It's no surprise to her soccer teammates that Rachel Sadowski, who studied Environmental Science at Lynchburg College before earning a master's degree in Marine Biodiversity & Conservation at La Jolla's Scripps Institution of Oceanography, wants to spend her life working at the convergence of the land and the sea in order to make the world better.
Sadowski, a second-year center-back with a talent for quickly converting defense into offense for the San Diego SeaLions, does the same thing on the soccer field.
"There are certainly parallels between the two," says Sadowski. "Coastal areas are the land's first line of defense from the effects of the ocean, especially in strong storms or sea level rise, and they are an important transition zone linking the two and sustaining life. Likewise, every defensive situation we'll face in a soccer game reveals transition opportunities that, if properly utilized, can lead to us scoring a goal and winning a match."
The SeaLions' record so far this season proves the point -- they are 4-0, having scored 9 goals while conceding just one, for a goal-differential that puts them in the top 20 of the WPSL's 119 teams.
"Rachel is able to read other teams' attempts to bring play into our defensive end of the field, interrupt and redirect those efforts, and launch counter-attacks," says SeaLions' coach Lu Snyder. "That creates scoring chances. She doesn't get much credit for our goals, but she's often a source of them."
Sadowski was an energetic, active child in her hometown of Lewes, Delaware, and her parents - Jim, an environmental manager and Vicki, a software engineer - had little choice but to get her into soccer by the time she was three years old. "I loved running around, and soccer was perfect for me," Rachel recalls. "Our house was near the Rehoboth Bay marshlands and the Atlantic Ocean, and my parents made sure that I knew the importance of taking care of our outdoor environments."
Her Lynchburg College Hornets didn't lose an ODAC Conference soccer match during her four seasons on the team, and were consistently ranked in the NCAA top 10. She graduated Summa Cum Laude after being voted ODAC Women's Soccer Scholar-Athlete of the Year as a senior, and was awarded membership in Phi Kappa Phi, the nation's oldest and most-selective honors society.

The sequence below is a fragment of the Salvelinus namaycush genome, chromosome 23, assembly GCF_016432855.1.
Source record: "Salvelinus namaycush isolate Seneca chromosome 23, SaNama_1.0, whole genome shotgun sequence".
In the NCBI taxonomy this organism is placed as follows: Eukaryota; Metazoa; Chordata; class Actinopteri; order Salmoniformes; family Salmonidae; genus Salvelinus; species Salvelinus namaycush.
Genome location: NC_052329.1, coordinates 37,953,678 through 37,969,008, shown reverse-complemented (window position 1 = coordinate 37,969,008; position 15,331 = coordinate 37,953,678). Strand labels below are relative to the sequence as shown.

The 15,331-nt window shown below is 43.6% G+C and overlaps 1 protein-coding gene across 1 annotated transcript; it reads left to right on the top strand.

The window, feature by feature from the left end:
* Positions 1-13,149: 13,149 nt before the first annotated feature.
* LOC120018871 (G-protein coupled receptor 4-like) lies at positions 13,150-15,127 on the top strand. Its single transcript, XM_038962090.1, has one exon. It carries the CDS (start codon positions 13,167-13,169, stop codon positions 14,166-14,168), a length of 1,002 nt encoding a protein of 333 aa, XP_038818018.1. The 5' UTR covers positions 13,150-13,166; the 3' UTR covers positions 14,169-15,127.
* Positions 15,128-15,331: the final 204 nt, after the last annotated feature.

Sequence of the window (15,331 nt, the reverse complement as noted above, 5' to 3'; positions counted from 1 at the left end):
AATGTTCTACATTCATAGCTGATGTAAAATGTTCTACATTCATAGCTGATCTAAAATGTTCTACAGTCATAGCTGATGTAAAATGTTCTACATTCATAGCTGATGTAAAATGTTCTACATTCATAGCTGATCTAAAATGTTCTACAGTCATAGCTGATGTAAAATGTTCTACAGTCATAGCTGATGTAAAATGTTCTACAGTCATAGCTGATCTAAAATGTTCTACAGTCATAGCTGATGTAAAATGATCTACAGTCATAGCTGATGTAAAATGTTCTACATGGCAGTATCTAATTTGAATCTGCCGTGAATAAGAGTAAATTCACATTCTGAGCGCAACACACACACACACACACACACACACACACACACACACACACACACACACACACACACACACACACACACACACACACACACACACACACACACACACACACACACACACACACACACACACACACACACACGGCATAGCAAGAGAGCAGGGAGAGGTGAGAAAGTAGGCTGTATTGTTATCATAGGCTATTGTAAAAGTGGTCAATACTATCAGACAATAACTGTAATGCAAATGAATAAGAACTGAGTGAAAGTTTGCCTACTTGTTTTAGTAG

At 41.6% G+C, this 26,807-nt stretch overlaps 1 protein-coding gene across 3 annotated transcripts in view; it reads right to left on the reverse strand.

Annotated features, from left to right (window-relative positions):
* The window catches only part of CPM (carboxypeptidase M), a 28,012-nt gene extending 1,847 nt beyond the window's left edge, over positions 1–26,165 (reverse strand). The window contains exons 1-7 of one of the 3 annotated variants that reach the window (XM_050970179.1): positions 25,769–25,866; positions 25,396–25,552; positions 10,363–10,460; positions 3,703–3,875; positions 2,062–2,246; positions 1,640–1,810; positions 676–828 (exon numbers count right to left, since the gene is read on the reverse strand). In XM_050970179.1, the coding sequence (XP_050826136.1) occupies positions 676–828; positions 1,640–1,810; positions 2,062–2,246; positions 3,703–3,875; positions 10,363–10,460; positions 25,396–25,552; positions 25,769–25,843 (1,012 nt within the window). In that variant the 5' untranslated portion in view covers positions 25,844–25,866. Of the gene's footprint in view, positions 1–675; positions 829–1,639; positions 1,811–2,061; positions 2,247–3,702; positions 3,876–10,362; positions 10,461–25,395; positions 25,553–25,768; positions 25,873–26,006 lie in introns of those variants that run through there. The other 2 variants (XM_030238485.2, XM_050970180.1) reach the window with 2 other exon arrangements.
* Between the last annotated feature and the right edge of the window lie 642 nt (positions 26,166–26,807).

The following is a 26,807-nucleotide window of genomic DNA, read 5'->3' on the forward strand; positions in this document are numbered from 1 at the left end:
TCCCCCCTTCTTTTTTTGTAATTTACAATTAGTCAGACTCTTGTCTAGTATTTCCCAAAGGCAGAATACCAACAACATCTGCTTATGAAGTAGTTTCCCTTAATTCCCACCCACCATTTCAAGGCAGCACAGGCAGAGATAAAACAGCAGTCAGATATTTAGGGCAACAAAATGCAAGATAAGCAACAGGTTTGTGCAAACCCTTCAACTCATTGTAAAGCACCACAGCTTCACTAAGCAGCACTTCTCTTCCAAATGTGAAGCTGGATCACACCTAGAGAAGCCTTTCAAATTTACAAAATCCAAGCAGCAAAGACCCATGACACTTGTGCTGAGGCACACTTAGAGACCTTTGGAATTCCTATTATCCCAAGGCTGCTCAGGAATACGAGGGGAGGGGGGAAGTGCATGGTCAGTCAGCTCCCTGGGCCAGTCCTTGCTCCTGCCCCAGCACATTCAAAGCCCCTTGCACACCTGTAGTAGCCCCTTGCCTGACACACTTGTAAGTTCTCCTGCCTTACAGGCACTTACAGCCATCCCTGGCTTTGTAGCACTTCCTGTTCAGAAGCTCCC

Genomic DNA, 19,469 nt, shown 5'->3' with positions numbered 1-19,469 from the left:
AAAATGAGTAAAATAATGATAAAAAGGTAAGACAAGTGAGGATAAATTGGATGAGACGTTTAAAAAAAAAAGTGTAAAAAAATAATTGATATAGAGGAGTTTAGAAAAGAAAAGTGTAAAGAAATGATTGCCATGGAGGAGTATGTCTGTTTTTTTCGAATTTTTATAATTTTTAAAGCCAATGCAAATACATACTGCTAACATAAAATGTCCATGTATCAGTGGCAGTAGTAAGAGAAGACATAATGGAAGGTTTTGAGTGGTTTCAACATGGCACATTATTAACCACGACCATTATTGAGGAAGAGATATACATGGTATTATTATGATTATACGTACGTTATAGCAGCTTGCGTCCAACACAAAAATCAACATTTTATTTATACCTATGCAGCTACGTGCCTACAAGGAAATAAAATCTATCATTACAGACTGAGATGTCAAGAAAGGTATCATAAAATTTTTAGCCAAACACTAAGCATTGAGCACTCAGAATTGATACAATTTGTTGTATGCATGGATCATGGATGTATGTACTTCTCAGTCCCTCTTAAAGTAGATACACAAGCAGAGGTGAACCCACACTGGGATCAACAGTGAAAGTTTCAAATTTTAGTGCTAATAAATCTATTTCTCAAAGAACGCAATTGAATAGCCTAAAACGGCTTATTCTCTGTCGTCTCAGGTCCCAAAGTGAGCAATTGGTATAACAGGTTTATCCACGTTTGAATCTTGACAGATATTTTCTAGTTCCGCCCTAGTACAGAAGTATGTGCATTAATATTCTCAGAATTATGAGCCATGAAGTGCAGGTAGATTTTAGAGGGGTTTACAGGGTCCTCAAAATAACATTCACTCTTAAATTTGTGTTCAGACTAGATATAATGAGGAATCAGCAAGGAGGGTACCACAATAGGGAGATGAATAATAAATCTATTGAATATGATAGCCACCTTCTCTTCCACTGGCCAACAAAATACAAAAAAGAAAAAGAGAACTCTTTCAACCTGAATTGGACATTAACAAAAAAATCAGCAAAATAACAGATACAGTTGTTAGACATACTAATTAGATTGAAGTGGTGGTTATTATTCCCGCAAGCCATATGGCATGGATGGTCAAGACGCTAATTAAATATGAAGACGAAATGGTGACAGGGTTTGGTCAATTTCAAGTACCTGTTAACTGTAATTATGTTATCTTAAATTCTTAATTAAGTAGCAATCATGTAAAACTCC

Sadowski also earned first-team NSCAA Scholar All-American honors in 2012 and 2013, was a two-time athletic All-American, and upon graduation was selected to receive a rare and prestigious NCAA Post-Graduate Scholarship for her "academic, athletic, and community achievements" during her college career -- becoming the first women's soccer player to earn that award. That scholarship helped bring her to Scripps.
While earning her master's degree, she worked as a research assistant for the Tijuana River National Estuarine Research Reserve, collecting and analyzing data and identifying vegetation species to be monitored for changes in marsh distribution caused by sea level rise. She also assisted the San Diego Audobon Society's "ReWild Mission Bay" project, preparing feasibility studies to restore a section of Mission Bay wetlands. She is now on the staff of the San Diego Botanic Garden in Encinitas.
"Rachel has an ability to create confidence," says Tyler Adair, who plays alongside Sadowski on the SeaLions' defensive back line. "When she pushes us forward we know she's got us covered, and when she moves up on offense, we're determined to make sure she knows we've got her back. She makes us better than the sum of the parts."
Both the SeaLions, and our planet, will benefit from Sadowski's efforts in the long run.